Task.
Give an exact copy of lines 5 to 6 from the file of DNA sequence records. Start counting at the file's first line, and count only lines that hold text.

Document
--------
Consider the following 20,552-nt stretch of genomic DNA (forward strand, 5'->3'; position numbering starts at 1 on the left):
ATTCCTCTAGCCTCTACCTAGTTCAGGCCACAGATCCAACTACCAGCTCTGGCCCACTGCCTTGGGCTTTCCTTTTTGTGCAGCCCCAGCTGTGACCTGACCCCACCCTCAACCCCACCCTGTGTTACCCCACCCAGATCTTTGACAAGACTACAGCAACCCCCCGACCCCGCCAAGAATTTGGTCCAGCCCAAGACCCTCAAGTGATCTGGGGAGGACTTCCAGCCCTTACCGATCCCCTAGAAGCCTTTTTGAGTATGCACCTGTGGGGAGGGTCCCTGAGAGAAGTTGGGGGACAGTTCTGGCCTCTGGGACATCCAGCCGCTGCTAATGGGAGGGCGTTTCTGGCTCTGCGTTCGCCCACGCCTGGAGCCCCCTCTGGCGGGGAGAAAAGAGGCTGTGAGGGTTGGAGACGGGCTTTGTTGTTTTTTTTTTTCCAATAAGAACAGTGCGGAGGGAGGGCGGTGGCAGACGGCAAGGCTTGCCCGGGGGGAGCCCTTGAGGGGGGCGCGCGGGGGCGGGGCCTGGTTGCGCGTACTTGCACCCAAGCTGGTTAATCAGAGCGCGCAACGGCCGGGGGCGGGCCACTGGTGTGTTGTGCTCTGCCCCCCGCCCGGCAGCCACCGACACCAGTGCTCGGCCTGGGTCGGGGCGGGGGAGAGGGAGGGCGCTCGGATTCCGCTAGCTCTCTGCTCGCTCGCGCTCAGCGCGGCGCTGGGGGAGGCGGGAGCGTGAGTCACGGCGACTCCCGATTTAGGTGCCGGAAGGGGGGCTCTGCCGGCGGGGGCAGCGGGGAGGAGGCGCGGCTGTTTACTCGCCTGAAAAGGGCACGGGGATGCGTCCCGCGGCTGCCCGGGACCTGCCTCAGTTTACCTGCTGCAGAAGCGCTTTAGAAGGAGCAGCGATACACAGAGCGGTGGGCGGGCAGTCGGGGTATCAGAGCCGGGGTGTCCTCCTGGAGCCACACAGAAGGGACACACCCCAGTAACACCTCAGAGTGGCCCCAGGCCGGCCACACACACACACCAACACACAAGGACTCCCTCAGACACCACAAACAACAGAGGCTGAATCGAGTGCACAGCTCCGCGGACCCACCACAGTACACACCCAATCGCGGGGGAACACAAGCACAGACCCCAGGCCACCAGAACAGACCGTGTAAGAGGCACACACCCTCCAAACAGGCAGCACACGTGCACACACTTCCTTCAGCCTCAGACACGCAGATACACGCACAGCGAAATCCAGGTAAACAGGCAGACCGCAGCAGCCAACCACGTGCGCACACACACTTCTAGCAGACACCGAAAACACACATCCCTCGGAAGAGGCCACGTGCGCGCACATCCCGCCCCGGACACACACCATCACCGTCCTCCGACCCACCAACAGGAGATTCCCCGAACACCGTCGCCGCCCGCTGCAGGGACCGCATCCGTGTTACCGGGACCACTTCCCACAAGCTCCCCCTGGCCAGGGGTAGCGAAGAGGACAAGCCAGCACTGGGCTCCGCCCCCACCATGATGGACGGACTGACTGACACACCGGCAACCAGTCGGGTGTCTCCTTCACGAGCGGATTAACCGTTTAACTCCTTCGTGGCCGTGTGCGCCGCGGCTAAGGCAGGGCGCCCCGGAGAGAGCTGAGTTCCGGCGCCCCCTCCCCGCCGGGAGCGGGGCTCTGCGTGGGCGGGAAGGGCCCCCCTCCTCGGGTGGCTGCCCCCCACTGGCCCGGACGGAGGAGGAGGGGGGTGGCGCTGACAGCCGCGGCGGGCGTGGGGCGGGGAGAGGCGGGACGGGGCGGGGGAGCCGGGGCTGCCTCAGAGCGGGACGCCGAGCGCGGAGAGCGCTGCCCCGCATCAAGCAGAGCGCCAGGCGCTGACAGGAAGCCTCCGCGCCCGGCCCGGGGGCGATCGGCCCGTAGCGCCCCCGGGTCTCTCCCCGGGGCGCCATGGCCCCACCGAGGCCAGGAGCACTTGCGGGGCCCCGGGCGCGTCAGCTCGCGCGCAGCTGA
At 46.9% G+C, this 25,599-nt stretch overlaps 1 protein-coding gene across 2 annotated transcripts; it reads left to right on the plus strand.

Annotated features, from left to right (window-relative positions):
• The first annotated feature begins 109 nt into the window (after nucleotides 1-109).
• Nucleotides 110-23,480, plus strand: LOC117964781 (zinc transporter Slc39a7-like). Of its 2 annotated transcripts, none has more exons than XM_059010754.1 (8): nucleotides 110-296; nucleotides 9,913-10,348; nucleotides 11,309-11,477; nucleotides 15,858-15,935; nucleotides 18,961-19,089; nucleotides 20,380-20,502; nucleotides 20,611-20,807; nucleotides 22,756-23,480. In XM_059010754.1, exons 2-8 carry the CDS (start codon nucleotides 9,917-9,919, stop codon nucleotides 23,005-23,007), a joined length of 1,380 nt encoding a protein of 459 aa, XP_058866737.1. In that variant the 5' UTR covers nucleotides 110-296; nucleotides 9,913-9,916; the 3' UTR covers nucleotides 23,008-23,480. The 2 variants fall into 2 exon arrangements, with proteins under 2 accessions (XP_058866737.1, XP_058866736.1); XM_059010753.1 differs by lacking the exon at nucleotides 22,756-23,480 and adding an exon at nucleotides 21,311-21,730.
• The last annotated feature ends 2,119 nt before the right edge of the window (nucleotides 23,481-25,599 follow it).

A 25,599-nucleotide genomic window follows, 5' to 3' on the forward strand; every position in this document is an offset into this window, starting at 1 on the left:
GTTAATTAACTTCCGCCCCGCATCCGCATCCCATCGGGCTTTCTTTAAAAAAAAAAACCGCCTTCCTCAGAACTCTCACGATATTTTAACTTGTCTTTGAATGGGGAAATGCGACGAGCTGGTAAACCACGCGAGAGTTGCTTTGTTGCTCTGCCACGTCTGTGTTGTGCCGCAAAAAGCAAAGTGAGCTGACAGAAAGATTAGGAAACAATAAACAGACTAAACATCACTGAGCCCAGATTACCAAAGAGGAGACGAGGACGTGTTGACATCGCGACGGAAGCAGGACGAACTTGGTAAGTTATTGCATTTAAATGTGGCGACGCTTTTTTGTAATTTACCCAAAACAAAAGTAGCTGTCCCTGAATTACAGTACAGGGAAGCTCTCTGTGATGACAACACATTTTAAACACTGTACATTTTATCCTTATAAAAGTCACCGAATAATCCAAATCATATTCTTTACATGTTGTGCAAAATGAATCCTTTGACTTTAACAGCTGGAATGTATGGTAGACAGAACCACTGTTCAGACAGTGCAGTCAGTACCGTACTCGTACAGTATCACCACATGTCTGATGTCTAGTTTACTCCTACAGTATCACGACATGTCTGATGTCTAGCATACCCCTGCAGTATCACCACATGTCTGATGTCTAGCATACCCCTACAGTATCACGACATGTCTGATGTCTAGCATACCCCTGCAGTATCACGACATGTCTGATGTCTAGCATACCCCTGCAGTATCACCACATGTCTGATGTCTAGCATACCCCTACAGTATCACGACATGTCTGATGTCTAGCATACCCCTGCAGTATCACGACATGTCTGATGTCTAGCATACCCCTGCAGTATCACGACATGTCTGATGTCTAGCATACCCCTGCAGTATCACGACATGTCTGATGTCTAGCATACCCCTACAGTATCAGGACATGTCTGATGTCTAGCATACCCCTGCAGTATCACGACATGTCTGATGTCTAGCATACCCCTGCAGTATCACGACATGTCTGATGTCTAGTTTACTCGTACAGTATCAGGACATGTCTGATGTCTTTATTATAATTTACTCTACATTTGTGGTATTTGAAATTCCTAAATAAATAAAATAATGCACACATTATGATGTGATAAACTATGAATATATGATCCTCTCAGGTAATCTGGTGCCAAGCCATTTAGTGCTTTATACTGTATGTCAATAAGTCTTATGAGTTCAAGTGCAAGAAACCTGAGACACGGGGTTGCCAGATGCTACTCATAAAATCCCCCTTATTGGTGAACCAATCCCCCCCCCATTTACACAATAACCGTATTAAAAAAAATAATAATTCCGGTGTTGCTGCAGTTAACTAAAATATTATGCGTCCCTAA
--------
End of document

• The first annotated feature begins 109 nt into the window (after nucleotides 1-109).
• Nucleotides 110-23,480, plus strand: LOC117964781 (zinc transporter Slc39a7-like). Of its 2 annotated transcripts, none has more exons than XM_059010754.1 (8): nucleotides 110-296; nucleotides 9,913-10,348; nucleotides 11,309-11,477; nucleotides 15,858-15,935; nucleotides 18,961-19,089; nucleotides 20,380-20,502; nucleotides 20,611-20,807; nucleotides 22,756-23,480. In XM_059010754.1, exons 2-8 carry the CDS (start codon nucleotides 9,917-9,919, stop codon nucleotides 23,005-23,007), a joined length of 1,380 nt encoding a protein of 459 aa, XP_058866737.1. In that variant the 5' UTR covers nucleotides 110-296; nucleotides 9,913-9,916; the 3' UTR covers nucleotides 23,008-23,480. The 2 variants fall into 2 exon arrangements, with proteins under 2 accessions (XP_058866737.1, XP_058866736.1); XM_059010753.1 differs by lacking the exon at nucleotides 22,756-23,480 and adding an exon at nucleotides 21,311-21,730.